A telepharmacy program enables offsite pharmacists to review and approve medication orders in 14 hospitals, leading to expanded hours of service, reduced order processing times, enhanced pharmacy services, higher nurse satisfaction, freed up pharmacist time, and more than $1 million in annual cost savings.
A dementia care facility takes a person-centered approach to caring for residents who exhibit challenging, aggressive behavior, leading to less need for psychiatric hospitalizations and behavior-related medications.
Liberty Country Living, a long-term care facility for people with dementia, offered nurse-managed care in a home-like setting, with a focus on supporting residents' capabilities. The facility had a high ratio of staff to residents and promoted social interaction, ambulation, and continence. The program helped residents stay ambulatory, maintain continence, avoid weight loss, avoid falls and disruptive behaviors, and reduce psychotropic medication use. After 5 years of operation, Liberty closed abruptly due to changes in State regulations.
Pharmacy residents complete one 24-hour shift at a hospital approximately every 2 weeks, providing an array of services, including consultations and assistance with emergency situations; the program has led to low dosing error rates and to high levels of adherence to recommended guidelines for emergency stroke patients and has helped to produce more confident, capable pharmacists.
During peak census hours, phlebotomists are assigned to work in the emergency department to quickly collect blood specimens and label them for priority processing and analysis by laboratory staff, leading to faster turnaround times, lower rates of blood culture contamination, more than $400,000 in annual cost savings, and higher levels of patient satisfaction.
A multifaceted program in a rural, community hospital reduced mean decision-to-incision time for emergency cesarean deliveries and increased adherence to guidelines that recommend that such deliveries begin in less than 30 minutes.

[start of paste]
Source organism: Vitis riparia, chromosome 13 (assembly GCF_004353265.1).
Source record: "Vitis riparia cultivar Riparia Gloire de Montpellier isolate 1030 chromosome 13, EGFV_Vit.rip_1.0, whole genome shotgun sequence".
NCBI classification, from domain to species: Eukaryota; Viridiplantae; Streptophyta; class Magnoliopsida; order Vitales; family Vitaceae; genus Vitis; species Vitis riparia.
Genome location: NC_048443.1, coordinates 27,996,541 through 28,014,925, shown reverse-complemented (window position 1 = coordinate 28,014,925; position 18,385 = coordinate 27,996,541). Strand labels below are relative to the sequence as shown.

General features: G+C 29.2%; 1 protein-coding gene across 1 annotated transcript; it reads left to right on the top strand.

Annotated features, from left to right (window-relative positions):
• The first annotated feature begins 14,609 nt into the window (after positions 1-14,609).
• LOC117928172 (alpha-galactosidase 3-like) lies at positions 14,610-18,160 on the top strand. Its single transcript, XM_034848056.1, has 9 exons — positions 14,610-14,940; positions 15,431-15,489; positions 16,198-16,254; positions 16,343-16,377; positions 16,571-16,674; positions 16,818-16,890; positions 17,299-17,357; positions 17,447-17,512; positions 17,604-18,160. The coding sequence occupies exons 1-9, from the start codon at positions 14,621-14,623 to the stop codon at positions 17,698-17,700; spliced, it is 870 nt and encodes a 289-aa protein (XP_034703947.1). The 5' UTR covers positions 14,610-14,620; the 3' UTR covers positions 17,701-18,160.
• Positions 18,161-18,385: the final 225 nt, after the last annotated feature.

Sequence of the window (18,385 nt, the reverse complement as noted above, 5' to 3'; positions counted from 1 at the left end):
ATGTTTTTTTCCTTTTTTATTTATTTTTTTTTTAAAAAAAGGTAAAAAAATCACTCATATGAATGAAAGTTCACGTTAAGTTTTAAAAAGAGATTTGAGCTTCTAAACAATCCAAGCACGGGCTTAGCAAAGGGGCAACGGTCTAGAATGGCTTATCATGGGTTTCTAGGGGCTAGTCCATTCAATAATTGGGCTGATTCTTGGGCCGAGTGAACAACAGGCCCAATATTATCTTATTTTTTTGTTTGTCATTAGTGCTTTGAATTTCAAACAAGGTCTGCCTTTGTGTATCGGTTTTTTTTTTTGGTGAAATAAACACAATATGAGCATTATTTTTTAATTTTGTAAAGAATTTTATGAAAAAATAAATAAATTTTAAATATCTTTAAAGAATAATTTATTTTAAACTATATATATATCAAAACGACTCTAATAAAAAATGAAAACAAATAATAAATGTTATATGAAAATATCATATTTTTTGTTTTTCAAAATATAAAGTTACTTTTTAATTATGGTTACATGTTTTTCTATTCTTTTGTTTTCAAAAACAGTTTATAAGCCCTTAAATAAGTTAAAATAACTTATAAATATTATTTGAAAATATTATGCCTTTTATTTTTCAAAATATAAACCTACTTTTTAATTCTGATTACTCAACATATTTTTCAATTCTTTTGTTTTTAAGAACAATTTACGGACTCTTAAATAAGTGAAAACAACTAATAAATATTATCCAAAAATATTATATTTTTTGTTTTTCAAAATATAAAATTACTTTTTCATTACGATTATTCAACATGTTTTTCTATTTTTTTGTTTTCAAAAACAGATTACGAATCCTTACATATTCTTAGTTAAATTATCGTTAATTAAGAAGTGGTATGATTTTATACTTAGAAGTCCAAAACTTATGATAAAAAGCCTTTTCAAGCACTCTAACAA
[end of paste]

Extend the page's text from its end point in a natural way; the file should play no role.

Intensivists guide care around the clock in two medical–surgical intensive care units, leading to lower length of stay and the near elimination of ventilator-associated pneumonia, hospital-acquired pressure ulcers, and central line infections.
A hospital created a new nursing position, the clinical resource nurse, to ensure continuity of care, facilitate care planning, coordinate with physicians, encourage adherence to evidence-based practices, and mentor less experienced nurses, leading to more timely discharges, fewer falls and pressure ulcers, lower nurse turnover, and higher patient, nurse, and physician satisfaction.
VITAS Telecare service centers address a wide variety of hospice patient and family needs after hours, providing advice and comfort over the telephone and dispatching nurses to patient homes when necessary.
Cambridge Health Alliance enhanced its round-the-clock interpreter services by tracking key indicators that gauge the quality of these services; analyses of these data led to significant improvements in the program's telephone-based services and staff efficiency and the decision to implement depression screening in patients with limited English proficiency.